The murder trial of Oscar Pistorius is set to resume after a two-week break, with his defence team continuing its case.
More expert witnesses will be called as the athlete’s lawyer seeks to challenge the state’s claim that Mr Pistorius deliberately killed his girlfriend.
Mr Pistorius denies intentionally killing Reeva Steenkamp in the early hours of Valentine’s Day last year.
He says he shot through a toilet door after mistaking her for an intruder.
The trial was adjourned on 17 April for an Easter break after Mr Pistorius and two expert witnesses had given evidence for the defence.
The athlete faced several days of cross-examination from the state prosecutor Gerrie Nel, who accused him of using emotional outbursts “as an escape”.
The BBC’s Andrew Harding in Pretoria says the athlete’s defence team is likely to call on his neighbours and a ballistics expert next.
A psychologist is also expected to be called to speak about Mr Pistorius’ disability and his acute sense of vulnerability, our correspondent adds.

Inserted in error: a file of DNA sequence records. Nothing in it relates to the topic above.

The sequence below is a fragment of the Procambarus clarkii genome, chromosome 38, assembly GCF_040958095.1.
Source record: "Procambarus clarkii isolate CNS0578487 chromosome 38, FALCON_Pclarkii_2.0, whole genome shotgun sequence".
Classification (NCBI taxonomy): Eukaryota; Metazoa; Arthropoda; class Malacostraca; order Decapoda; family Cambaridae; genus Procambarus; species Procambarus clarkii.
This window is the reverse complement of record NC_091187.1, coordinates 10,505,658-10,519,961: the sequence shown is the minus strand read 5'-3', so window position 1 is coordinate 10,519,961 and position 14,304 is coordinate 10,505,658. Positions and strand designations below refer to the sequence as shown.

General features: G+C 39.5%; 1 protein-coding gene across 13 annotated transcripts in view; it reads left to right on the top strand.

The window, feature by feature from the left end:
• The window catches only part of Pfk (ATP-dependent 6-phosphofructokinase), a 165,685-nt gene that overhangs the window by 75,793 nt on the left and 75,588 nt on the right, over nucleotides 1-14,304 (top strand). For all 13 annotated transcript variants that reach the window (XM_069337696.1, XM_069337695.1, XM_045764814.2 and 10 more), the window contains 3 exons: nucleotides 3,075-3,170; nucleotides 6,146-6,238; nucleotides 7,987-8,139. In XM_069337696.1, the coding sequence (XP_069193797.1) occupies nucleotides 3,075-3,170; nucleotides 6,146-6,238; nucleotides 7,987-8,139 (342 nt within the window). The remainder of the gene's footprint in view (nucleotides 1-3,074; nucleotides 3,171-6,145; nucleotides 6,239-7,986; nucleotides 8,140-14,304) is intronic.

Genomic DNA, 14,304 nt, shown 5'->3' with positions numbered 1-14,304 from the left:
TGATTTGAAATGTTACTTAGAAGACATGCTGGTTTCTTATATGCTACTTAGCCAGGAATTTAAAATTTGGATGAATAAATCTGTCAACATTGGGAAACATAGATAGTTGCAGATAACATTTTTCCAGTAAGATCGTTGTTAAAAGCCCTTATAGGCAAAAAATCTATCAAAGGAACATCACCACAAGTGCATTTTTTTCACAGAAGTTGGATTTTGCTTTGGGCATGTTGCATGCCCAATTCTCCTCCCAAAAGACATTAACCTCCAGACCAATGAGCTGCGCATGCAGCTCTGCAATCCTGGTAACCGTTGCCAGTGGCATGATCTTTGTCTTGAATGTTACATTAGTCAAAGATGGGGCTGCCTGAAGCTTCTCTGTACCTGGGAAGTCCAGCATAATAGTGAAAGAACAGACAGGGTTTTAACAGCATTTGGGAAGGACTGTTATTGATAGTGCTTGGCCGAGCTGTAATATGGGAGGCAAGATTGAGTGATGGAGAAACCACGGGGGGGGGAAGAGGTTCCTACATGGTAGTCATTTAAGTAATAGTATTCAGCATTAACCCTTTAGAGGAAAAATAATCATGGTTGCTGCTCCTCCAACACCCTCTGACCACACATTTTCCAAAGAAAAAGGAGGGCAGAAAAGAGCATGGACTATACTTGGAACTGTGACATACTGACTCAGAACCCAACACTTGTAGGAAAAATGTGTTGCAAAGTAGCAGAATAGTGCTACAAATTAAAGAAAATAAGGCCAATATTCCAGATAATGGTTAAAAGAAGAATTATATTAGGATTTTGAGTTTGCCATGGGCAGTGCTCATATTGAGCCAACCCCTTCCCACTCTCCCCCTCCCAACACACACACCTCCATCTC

The prosecution has sought to show a pattern of reckless behaviour by the athlete and has argued that a reasonable man would have checked before firing four bullets through a locked door.
If found guilty, the 27-year-old – a national sporting hero and double amputee dubbed the “blade runner” because of the prosthetic limbs he wears to race – could face life imprisonment.
If Mr Pistorius is acquitted of murder, the court must consider an alternative charge of culpable homicide, for which he could receive about 15 years in prison.
He also faces charges of illegally firing a gun in public and of illegally possessing ammunition, both of which he denies.
There are no juries at trials in South Africa, and his fate will ultimately be decided by the judge, assisted by two assessors.